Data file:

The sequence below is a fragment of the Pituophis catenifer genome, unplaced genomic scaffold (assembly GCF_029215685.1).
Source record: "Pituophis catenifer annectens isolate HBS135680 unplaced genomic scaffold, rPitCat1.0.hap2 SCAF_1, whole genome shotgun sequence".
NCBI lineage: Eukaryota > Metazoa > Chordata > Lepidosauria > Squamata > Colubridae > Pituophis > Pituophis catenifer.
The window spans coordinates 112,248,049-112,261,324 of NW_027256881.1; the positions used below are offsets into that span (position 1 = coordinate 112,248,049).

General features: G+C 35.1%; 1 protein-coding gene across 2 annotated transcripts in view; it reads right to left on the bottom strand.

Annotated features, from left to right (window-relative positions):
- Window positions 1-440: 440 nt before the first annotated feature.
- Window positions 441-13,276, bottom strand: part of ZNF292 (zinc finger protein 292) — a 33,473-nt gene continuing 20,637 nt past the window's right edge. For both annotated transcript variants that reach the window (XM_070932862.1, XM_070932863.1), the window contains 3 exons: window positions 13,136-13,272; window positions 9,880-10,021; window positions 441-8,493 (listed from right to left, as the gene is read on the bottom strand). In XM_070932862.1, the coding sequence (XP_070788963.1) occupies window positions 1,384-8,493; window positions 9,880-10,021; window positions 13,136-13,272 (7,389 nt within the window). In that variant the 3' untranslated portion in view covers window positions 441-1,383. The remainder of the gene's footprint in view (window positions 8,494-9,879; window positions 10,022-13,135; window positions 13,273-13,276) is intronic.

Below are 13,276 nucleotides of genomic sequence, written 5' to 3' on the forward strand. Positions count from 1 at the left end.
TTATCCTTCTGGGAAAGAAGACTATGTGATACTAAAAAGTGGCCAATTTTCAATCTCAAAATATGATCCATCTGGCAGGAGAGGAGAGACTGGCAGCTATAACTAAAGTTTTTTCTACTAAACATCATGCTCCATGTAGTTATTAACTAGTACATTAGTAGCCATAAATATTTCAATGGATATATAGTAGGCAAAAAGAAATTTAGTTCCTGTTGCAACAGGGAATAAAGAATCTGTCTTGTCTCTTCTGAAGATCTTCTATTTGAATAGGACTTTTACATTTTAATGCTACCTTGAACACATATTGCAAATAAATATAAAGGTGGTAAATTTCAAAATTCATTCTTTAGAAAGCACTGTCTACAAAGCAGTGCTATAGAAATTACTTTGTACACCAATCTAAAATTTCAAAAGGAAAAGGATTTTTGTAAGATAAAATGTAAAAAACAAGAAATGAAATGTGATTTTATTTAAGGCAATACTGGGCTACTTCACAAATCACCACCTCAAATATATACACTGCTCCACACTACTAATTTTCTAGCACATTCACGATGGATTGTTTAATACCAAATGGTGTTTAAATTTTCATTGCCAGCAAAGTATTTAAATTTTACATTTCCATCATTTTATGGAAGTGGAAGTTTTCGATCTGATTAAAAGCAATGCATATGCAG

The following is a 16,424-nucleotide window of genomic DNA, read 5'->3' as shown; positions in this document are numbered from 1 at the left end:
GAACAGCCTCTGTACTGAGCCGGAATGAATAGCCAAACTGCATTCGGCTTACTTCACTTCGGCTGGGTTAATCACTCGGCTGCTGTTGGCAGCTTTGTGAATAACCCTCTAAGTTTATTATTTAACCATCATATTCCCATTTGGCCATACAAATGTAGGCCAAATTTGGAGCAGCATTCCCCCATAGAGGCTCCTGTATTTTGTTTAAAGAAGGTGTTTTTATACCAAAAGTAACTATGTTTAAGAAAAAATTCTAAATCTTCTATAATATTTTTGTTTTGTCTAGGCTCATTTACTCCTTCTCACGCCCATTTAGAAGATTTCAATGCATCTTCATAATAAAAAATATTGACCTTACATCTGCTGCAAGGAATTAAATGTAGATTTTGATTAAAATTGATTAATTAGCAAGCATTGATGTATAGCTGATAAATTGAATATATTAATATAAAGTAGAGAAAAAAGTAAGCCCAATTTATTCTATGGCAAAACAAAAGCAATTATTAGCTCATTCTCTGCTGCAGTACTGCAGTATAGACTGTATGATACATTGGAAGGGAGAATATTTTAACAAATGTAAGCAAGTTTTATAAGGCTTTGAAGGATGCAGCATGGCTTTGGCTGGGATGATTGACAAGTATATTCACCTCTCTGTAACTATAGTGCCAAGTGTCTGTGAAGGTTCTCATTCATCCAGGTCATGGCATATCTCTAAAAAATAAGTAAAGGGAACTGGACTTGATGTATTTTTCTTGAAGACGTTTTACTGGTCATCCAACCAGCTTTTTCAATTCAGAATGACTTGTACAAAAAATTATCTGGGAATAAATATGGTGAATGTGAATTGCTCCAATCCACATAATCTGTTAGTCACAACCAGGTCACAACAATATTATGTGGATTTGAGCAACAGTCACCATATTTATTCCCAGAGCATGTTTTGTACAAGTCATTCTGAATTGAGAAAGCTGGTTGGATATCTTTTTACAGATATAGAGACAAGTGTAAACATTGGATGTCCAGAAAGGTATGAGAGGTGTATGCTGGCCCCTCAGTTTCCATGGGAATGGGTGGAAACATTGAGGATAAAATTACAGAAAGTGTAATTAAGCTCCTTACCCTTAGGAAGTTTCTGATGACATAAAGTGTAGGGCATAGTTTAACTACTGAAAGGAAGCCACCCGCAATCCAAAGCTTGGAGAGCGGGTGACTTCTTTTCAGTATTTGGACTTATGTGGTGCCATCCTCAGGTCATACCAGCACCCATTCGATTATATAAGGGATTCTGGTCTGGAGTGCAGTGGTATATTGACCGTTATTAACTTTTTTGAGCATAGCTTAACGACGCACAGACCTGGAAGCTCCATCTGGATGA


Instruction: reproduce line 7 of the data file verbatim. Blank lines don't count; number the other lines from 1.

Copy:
- Window positions 1-440: 440 nt before the first annotated feature.